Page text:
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Report on Bezymianny (Russia) — April 1997


Bulletin of the Global Volcanism Network, vol. 22, no. 4 (April 1997)
Managing Editor: Richard Wunderman.

Bezymianny (Russia) Eruption sends plume to 4 km above crater on 9 May

Please cite this report as:

Global Volcanism Program, 1997. Report on Bezymianny (Russia) (Wunderman, R., ed.). Bulletin of the Global Volcanism Network, 22:4. Smithsonian Institution. https://doi.org/10.5479/si.GVP.BGVN199704-300250



55.972°N, 160.595°E; summit elev. 2882 m

All times are local (unless otherwise noted)

Although more vigorous eruptions took place in May, scientists at the Institute of Volcanology (IV) reported that activity in early April was limited to moderate gas-and-steam emissions. Between 19 and 23 April, seismic stations at Zelenaya and Podkova, 14 and 23 km from the volcano, respectively, detected very low (up to 0.1 µm) tremor.

IV scientists also reported that at 0545 on 9 May an eruption plume rose to ~4 km above the crater and extended 40 km SE early in the eruption. Within two hours activity declined slightly, but pyroclastic outbursts reached 3,000 m above the crater. At 1312, Kozyrevsk and Klyuchi stations detected a strong explosion that sent an eruption column >10 km above the crater. The plume changed directions, drifted NNE, and at 1630 ashfall began in the town of Klyuchi, 47 km from the volcano. The two-hour ashfall deposited 180 g/m2 of measured ash in Klyuchi.

A scientist from the Institute of Volcanic Geology and Geochemistry (IVGG) reported that the column from this event extended ENE for several tens of kilometers. He also reported that at 1600 two vents may have been active. Satellite images acquired at 1930 on 9 May indicated the plume extended ~400 km ENE.

At about 0300 on 10 May, visual observations made by IVGG volcanologists revealed that the plume rose to ~6,100 m and extended at least several tens of kilometers SE. They also reported that seismic activity had declined from the high levels recorded during the most explosive events of 9 May. At 0600 on 10 May, GMS-5 satellite imagery showed the plume extended ~700 km ENE.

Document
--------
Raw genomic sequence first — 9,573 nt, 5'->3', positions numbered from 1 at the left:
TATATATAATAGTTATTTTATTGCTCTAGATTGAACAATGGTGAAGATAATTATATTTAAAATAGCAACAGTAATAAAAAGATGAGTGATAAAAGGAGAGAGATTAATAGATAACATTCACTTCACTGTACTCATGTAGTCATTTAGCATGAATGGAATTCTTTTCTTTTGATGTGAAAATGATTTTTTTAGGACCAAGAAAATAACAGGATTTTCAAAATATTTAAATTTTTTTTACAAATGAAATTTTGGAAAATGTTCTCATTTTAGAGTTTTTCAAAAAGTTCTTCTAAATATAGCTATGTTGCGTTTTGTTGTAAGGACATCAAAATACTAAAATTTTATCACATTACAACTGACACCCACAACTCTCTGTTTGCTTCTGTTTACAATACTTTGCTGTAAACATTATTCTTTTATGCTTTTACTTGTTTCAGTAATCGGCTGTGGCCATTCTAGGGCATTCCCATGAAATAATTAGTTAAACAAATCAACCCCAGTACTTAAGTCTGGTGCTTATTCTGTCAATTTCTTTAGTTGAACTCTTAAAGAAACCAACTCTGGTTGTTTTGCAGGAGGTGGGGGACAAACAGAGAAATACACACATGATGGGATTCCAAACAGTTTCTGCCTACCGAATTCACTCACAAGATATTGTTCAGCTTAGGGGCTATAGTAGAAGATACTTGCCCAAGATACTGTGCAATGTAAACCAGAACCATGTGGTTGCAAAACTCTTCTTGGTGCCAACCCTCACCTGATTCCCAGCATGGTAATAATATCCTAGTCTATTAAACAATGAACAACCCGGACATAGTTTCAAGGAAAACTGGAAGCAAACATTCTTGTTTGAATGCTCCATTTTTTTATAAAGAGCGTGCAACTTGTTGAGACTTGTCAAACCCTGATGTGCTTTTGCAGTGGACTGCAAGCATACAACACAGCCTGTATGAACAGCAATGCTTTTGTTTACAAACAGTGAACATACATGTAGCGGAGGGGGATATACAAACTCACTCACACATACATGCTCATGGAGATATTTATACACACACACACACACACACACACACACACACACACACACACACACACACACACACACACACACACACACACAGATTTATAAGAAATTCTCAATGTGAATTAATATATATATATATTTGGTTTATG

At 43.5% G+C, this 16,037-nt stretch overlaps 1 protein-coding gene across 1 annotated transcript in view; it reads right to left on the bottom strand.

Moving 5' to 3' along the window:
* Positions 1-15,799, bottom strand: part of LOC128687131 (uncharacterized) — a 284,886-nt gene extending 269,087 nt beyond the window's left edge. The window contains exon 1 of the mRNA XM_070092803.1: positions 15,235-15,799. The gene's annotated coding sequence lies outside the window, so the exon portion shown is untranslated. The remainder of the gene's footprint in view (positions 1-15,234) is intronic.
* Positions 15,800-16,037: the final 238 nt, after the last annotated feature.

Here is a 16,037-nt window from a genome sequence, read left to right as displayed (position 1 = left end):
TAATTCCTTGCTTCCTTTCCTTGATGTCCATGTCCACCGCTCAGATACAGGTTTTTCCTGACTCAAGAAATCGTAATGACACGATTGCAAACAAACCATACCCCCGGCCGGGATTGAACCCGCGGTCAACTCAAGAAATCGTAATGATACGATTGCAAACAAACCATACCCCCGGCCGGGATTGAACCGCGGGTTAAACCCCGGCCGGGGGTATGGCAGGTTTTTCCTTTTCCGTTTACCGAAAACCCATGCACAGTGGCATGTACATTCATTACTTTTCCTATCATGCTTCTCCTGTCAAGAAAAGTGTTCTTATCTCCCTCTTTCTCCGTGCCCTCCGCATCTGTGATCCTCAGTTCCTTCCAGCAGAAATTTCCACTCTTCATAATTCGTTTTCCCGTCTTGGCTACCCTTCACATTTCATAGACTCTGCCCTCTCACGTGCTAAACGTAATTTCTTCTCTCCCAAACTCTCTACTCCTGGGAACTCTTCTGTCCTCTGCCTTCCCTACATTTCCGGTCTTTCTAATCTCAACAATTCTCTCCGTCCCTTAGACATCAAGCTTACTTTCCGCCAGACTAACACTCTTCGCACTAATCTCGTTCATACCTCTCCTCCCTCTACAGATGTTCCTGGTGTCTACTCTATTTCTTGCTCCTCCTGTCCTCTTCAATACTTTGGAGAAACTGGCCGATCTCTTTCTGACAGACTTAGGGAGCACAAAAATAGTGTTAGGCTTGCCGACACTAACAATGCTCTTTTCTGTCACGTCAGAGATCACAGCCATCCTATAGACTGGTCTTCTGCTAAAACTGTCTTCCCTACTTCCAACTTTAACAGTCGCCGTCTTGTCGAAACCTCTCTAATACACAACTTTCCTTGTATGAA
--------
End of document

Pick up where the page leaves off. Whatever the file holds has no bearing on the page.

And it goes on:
Geological Summary. The modern Bezymianny, much smaller than its massive neighbors Kamen and Kliuchevskoi on the Kamchatka Peninsula, was formed about 4,700 years ago over a late-Pleistocene lava-dome complex and an edifice built about 11,000-7,000 years ago. Three periods of intensified activity have occurred during the past 3,000 years. The latest period, which was preceded by a 1,000-year quiescence, began with the dramatic 1955-56 eruption. This eruption, similar to that of St. Helens in 1980, produced a large open crater that was formed by collapse of the summit and an associated lateral blast. Subsequent episodic but ongoing lava-dome growth, accompanied by intermittent explosive activity and pyroclastic flows, has largely filled the 1956 crater.

Information Contacts: N.A. Zharinov and Yu.V. Demyanchuk, Institute of Volcanology, Petropavlovsk-Kamchatsky, 683006, Russia; Tom Miller, Alaska Volcano Observatory (AVO), a cooperative program of a) U.S. Geological Survey, 4200 University Drive, Anchorage, AK 99508-4667, USA (URL: http://www.avo.alaska.edu/), b) Geophysical Institute, University of Alaska, PO Box 757320, Fairbanks, AK 99775-7320, USA, and c) Alaska Division of Geological & Geophysical Surveys, 794 University Ave., Suite 200, Fairbanks, AK 99709, USA; Vladimir Kirianov, Kamchatka Volcanic Eruptions Response Team (KVERT), Institute of Volcanic Geology and Geochemistry, Piip Ave. 9, Petropavlovsk-Kamchatsky, 683006, Russia; Bureau of Meteorology, Northern Territory Regional Office, P.O. Box 735, Darwin, NT 0801 Australia.